MADISON (AP) — Wisconsin's largest police union on Tuesday endorsed Democrat Tom Barrett as its pick to challenge Republican Gov. Scott Walker in the June recall election, making the organization the first major union to publicly back the Milwaukee mayor.
Barrett and primary rival Kathleen Falk have been wrestling for weeks over union support, a key constituency in a recall spurred largely by Republican Gov. Scott Walker's contentious law stripping most public workers of their collective bargaining rights.
Both Barrett and Falk have said they are committed to restoring union rights. Most of the unions have lined up behind Falk, though. She's secured endorsements from the AFL-CIO, the state's largest state workers union, and the state's largest teachers union. The Wisconsin Professional Police Association's endorsement is a big boost for Barrett; the organization has more than 10,000 members in police departments across the state.
"Tom Barrett will be the kind of `big-tent' leader we need to regain the jobs we've lost, end the constant divisiveness, and govern in a fair and independent manner," WPPA Executive Director Jim Palmer said in a statement.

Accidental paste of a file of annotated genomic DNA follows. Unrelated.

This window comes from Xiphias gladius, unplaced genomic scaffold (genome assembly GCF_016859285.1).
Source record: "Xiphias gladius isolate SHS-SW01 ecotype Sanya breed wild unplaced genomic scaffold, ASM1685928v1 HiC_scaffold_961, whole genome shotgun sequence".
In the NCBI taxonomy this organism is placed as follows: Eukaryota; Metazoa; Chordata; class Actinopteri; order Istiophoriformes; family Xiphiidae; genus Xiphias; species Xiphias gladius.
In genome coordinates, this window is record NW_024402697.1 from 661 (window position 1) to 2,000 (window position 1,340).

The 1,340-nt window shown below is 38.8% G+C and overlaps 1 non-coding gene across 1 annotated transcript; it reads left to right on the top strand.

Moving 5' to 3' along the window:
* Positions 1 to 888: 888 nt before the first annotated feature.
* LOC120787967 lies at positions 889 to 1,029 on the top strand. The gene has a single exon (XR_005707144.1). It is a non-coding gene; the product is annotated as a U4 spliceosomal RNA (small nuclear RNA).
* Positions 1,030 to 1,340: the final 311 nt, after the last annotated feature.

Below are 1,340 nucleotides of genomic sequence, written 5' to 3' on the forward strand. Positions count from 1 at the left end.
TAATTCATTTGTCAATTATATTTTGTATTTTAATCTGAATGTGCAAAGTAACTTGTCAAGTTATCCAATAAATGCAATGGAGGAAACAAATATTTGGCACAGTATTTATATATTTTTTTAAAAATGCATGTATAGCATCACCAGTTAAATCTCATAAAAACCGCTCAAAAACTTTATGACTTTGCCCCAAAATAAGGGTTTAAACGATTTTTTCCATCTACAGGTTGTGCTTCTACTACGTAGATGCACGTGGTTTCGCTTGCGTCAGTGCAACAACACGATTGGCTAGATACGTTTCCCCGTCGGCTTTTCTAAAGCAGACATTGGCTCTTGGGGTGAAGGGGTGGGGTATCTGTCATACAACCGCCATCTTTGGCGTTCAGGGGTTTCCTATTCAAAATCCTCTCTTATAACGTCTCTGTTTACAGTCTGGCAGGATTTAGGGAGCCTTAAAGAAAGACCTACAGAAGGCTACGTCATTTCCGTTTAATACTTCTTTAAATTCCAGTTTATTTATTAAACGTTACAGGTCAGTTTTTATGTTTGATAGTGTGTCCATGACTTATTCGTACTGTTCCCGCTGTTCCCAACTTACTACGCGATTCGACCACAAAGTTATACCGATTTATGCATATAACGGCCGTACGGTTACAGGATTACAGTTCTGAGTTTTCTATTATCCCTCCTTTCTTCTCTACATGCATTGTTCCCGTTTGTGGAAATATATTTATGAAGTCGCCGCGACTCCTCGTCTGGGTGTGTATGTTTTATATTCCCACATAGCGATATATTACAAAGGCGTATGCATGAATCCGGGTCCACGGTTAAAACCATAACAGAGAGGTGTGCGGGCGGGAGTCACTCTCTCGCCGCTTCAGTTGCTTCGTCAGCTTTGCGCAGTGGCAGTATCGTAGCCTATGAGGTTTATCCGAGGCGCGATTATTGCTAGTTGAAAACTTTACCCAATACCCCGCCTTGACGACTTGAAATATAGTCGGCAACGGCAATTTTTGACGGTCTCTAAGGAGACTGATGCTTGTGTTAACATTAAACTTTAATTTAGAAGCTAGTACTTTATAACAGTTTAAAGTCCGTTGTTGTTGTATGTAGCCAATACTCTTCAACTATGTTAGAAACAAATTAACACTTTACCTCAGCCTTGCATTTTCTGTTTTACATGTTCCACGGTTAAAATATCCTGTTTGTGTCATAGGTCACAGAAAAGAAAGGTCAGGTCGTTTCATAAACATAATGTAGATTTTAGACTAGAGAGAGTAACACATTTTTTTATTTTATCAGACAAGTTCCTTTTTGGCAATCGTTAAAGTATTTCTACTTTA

Falk said her labor endorsements far outweigh Barrett's because the unions know she's been fighting Walker's anti-union efforts since the beginning. She noted that she filed a lawsuit challenging the changes minutes after they became law last year.
"Over the last year, I was out there side-by-side with this whole army of citizens," she said. "That's why they've chosen me as the best one to go to battle against Scott Walker."
Falk released a statewide television ad Tuesday touching on the same themes, listing her endorsements and proclaiming she has been at the forefront of fighting Walker since the collective bargaining law passed. The ad made no mention of Barrett, focusing instead on Walker. Falk spokesman Scot Ross refused to say what markets the ad was playing in or how large the buy was.
Barrett and Falk will square off against state Sen. Kathleen Vinehout, D-Alma, and Secretary of State Doug La Follette in a May 8 primary. The survivor will earn a chance to unseat Walker in a June 5 general election.
Walker, for his part, has argued he had to make the union changes to help fill the state's budget deficit and give local governments the flexibility to absorb deep reductions in state aid. Democrats, though, saw the move as a doomsday assault on unions, one of their core constituencies. They've been looking for revenge ever since Walker introduced the plan.
The governor is currently on a state tour claiming his policies have saved the state more than $1 billion. He was set to appear at Northland Pines High School in Eagle River on Tuesday afternoon.
Copyright 2013 Associated Press. All rights reserved. This material may not be published, broadcast, rewritten or redistributed.
Did you like this article? Vote it up or down! And don't forget to add your comments below!